The Chicago Bears have had many memorable players come through the Windy City during their 93-year history.
A franchise best known for their defense, the Bears have featured some of the greatest defensive stoppers in the history of the game.
Ferocious hitters like Dick Butkus, Mike Singletary and Richard Dent terrorized quarterbacks decades ago.
Nowadays, Brian Uracher and Julius Peppers anchor what is another superb Chicago defensive unit.
As spoiled as Bears fans have been on the defensive side of the ball though, it’s been mostly slim pickings when it comes to the offense.
While Chicago has never been a team to light up the scoreboard, their fan base has had to suffer through some excruciatingly bad offenses throughout the years.
The addition of Jay Cutler in 2009 brought hope and stability to a quarterback position that had seen 26 different starters since the team won Super Bowl XX with Jim McMahon under center.
Cutler joined second-year back Matt Forte who was coming off of a sensational rookie campaign. But even with so much promise, there was still one gaping hole in the Bears' offensive game plan: the lack of a true No.1 receiver.
Enter Brandon Marshall.
The most talented skill position player the Bears have seen since Walter Payton.
Before you write off that statement as being completely absurd, consider this:
If one were to take Marshall’s career totals in receptions (494) and receiving yards (6,247), he would be the top receiver in Bears history. And think about who he had throwing to him the last few seasons. Kyle Orton? Matt Moore? Not exactly the cream of the crop when it comes to quarterbacks.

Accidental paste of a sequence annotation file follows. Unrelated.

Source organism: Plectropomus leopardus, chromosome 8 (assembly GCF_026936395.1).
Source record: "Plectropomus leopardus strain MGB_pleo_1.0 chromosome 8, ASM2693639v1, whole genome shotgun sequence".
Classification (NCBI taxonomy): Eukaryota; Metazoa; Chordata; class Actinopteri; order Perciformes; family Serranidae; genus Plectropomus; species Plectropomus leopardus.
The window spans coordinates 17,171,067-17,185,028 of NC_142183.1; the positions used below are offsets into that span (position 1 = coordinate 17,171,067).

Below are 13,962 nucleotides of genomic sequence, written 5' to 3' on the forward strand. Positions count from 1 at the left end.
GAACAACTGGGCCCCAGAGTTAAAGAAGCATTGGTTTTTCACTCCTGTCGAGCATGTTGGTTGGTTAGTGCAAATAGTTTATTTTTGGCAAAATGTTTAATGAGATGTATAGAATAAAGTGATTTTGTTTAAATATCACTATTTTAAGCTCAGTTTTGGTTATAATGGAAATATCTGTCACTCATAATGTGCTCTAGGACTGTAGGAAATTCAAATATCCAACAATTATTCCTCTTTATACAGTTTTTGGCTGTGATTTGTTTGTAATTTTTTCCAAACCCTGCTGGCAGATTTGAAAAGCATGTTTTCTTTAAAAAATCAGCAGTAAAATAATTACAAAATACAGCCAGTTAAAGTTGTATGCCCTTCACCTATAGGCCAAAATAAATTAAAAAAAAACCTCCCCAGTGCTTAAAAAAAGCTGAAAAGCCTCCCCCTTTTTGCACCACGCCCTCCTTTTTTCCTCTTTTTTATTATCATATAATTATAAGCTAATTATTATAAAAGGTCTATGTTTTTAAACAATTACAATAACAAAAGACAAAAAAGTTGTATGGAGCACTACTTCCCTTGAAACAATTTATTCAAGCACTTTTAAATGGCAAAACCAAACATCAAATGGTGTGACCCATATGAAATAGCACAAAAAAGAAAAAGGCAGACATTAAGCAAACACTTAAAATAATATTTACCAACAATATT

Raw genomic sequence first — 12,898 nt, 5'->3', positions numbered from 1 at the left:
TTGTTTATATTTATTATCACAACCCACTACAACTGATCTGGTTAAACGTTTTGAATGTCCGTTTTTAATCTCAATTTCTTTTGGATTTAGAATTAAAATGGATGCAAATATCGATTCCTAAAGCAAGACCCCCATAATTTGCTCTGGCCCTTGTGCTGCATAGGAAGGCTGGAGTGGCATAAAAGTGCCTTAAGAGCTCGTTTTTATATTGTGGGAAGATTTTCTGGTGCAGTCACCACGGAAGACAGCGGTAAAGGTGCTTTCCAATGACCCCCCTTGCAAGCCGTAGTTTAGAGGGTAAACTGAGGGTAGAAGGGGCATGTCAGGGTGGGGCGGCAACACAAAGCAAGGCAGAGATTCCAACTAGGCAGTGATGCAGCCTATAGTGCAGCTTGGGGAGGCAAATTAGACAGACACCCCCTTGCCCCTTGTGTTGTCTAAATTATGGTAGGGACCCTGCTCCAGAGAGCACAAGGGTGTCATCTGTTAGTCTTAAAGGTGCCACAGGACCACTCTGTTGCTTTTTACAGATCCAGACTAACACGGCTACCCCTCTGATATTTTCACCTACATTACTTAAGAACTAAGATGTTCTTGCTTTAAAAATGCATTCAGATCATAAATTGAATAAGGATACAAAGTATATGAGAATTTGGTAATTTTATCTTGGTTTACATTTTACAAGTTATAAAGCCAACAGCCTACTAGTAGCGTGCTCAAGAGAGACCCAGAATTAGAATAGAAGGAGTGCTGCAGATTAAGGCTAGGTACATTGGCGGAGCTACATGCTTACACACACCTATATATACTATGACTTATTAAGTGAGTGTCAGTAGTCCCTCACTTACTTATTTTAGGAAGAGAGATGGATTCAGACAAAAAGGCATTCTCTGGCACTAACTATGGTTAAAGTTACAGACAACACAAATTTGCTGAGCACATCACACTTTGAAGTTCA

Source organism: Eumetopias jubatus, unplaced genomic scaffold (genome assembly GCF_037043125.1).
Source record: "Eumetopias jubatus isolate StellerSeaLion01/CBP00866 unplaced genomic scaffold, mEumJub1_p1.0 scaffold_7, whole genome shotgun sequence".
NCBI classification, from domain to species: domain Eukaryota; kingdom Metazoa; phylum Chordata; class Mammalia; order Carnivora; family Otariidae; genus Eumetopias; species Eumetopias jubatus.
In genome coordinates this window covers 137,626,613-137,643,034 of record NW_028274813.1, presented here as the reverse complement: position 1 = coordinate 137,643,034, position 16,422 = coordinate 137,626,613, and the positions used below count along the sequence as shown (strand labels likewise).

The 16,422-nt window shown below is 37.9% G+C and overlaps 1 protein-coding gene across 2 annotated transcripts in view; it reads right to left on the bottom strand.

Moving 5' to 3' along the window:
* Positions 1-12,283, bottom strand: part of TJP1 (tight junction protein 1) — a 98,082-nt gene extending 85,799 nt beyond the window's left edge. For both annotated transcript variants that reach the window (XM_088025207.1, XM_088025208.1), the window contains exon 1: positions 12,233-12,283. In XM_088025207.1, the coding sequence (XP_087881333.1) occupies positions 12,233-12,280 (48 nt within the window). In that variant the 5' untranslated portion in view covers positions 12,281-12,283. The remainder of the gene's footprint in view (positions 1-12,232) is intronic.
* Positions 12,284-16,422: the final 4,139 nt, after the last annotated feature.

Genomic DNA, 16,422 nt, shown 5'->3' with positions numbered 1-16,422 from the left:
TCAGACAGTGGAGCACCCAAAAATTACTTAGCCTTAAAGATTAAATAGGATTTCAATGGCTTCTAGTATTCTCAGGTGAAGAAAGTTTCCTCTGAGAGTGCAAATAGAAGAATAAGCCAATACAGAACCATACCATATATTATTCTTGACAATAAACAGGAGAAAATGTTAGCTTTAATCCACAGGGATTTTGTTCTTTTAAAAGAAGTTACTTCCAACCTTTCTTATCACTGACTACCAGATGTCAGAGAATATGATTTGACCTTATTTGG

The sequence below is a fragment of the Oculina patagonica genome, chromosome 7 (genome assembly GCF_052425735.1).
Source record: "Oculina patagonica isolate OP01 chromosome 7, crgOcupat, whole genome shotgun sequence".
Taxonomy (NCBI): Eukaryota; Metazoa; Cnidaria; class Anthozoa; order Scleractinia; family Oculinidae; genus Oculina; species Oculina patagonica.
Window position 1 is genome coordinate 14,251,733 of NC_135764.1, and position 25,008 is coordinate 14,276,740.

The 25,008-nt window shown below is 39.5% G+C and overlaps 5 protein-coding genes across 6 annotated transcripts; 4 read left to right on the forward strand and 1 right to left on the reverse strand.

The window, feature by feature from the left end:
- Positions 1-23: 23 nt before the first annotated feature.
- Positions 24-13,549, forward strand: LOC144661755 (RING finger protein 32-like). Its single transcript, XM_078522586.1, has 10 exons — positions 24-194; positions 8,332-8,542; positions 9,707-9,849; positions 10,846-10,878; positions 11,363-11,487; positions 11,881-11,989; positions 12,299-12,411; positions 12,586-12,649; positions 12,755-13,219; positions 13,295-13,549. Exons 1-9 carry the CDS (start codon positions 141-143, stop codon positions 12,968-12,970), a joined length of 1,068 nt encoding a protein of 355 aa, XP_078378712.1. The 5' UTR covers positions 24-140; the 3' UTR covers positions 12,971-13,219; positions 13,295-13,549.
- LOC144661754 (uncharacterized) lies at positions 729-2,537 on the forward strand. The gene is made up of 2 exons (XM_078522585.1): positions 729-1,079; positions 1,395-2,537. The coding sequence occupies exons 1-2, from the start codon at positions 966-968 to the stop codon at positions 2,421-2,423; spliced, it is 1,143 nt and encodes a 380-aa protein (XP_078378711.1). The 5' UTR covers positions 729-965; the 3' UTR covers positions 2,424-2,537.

Chicago’s all-time leading receiver is Johnny Morris, who actually started off as running back and was converted to a receiver. From 1958-1967, Morris caught 356 balls for 5,059 yards and 31 touchdowns.
So in four fewer seasons, Marshall has managed to catch almost 150 more passes and has accumulated over 1,000 more receiving yards than the Bears’ all-time leading wideout. And Marshall’s career TDs (34) puts him just six shy of the franchise record; second only to Harlon Hill’s 40 receiving touchdowns.
For anyone who argues that the Bears haven’t exactly had the most storied history when it comes to receivers, they would be absolutely correct. By comparison, Sterling Sharpe, the Packers’ all-time leading receiver, recorded 595 catches for 8,134 in just seven seasons.
But that should only stress how desperately the team needed a Pro Bowl talent like Marshall and how instrumental he’ll be to their overall success heading forward.
In the 1970s it got so bad for Chicago’s passing game that in 1972, Earl Thomas led the team in receptions with only 20 catches. The following year, it didn’t get much better as Carl Garrett became the team leader with only 23 receptions.
The 1980s saw the arrival of Bears legend Walter Payton and the defensive dominance of the Monsters of the Midway.
Chicago didn’t need much help from its passing game to win the Super Bowl during their ’85 season, but it still got major contributions from burner Willie Gault and complimentary receiver Dennis McKinnon.
The 1990s got off to a rough start after Anthony Morgan, the guy the Bears were hoping would replace Gault as their primary target, couldn’t shake the injury bug and spent more time in the training room than he did on the field.
This opened the door though for the emergence of the surprising Tom Waddle, who after being cut several times became a Bears legend in only four seasons.